Gaming draws those 'with nothing to lose'
Behind the Portuguese arches of Dili's Old Market, 300 young men cram around colourful tables and throw their money on numbered squares to try their luck at a game called rolling ball.
'People here gamble because they have no jobs and nothing to lose,' says Ciscus da Silva, who runs one of the more profitable tables.
East Timorese say gambling is in their blood after centuries of cock-fighting under Portuguese colonial times.
Soldiers, civil servants and housewives are swept up in the frenzy of gambling. Tales abound of funeral wakes where people bet their monthly incomes on three-day card games.
Others tell the story of a woman so angry with her husband's gambling habit that she cooked his lottery tickets and served them on a plate for his dinner.
Despite being banned in Indonesia, Dili agents run a successful weekly lottery. In churches and offices, agents approach residents offering to sell them the last two numbers in the lottery winning series for 50 cents apiece.
'Some claim they have dreams about these lucky numbers, others pick them from car number plates,' said Florentino Sarmento of the National Human Rights Commission office in Dili.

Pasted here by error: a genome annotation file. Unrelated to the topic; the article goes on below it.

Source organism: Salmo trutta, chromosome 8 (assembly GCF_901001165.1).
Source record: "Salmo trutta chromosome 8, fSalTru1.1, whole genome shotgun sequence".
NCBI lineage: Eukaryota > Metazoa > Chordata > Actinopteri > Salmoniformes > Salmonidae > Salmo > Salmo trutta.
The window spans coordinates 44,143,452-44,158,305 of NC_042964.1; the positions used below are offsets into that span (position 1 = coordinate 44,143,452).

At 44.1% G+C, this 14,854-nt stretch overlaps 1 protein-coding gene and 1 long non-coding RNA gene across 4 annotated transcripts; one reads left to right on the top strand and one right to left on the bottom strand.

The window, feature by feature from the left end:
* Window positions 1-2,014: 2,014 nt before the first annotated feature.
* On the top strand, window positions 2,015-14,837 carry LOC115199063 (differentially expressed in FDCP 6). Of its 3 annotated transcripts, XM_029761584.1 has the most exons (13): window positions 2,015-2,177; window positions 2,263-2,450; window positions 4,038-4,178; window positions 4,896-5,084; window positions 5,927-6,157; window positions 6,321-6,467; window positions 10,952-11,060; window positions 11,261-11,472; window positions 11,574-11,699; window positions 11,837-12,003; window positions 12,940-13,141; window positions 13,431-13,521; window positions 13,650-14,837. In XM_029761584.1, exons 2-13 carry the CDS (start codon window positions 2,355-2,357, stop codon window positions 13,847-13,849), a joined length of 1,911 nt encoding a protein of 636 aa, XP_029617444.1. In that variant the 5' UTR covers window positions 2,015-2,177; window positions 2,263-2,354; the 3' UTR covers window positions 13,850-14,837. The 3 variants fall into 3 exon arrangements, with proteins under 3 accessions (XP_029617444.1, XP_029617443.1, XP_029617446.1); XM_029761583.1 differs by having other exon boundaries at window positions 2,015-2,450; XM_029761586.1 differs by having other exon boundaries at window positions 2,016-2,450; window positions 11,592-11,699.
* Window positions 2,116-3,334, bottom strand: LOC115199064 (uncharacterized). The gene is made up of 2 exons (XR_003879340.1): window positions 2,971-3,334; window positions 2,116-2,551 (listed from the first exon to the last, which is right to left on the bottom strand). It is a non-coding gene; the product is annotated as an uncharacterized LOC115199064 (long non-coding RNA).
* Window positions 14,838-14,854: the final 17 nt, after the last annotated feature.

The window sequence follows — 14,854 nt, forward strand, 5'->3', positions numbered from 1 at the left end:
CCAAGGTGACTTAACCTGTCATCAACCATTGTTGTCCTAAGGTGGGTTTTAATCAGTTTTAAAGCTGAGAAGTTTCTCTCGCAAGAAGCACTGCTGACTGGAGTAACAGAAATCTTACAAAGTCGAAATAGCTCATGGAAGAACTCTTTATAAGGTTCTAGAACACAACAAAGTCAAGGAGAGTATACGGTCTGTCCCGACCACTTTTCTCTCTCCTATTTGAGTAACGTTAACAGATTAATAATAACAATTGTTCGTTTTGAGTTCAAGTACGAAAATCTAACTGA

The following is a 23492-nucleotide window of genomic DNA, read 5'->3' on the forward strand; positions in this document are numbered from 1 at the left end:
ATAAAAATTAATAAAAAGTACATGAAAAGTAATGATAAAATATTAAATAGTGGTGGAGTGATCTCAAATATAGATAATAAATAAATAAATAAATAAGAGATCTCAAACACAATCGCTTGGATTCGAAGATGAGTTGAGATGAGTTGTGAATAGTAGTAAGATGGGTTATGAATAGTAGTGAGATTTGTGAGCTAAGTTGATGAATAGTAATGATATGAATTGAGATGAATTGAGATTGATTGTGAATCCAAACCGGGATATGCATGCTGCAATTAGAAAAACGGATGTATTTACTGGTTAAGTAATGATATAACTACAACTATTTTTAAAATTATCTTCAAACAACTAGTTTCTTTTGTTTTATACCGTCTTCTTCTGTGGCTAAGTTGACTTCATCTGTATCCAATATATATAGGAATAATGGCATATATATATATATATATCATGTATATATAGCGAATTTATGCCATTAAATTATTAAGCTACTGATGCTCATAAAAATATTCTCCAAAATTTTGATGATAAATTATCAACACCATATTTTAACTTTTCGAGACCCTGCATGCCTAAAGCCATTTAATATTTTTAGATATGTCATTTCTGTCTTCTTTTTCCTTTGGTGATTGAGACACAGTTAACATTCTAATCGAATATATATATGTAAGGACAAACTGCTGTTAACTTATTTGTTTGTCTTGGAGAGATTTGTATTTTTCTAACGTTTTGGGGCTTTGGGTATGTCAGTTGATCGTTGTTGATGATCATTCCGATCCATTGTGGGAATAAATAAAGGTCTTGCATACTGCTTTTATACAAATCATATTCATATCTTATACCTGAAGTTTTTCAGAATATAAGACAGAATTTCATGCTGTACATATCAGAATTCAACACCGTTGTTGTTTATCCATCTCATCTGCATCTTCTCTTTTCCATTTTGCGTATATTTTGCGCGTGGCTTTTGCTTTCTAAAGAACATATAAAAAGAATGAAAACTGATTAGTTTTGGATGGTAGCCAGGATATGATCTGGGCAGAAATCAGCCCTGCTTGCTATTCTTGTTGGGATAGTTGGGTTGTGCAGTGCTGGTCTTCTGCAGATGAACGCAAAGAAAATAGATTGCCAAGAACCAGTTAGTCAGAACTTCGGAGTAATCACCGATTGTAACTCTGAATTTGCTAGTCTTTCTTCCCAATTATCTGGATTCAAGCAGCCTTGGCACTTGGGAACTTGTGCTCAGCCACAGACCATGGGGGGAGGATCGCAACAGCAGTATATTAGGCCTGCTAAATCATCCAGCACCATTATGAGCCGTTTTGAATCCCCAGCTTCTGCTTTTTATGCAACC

Mr Sarmento said the illegal industry of dice, roulette, cards and cock-fighting was worth as much as one billion rupiah (HK$900,000) a month.
The territory nearly had its own casino a decade ago. Macau businessman Stanley Ho Hung-sun built the port-side Hotel Timor - now the Hotel Mahkota - with a vision for it to become a casino.
The powerful local Catholic bishop protested, and the plan was shelved.
Youths now gamble at card tables on every second corner in Dili, while military figures run gambling centres in poor suburbs like Barupite. 'The police and military are behind a lot of the gambling. They use figures from the pro and anti-integration movements to run the businesses,' said Mr Sarmento.
Officials say they do not want to shut down the centres because the thugs who run them might turn to more dangerous scams like drugs and prostitution.
Back at the Old Market, gambler Jose Antonio Equita says soldiers who lose bets there return in uniform to extract commissions from the East Timorese who run the tables.
'They use this place to pick up political information from youths about who is doing what,' said Mr Equita who, having lost 10,000 rupiah in a day, is heading home. Unlike other men at the table, he says, he knows when to quit.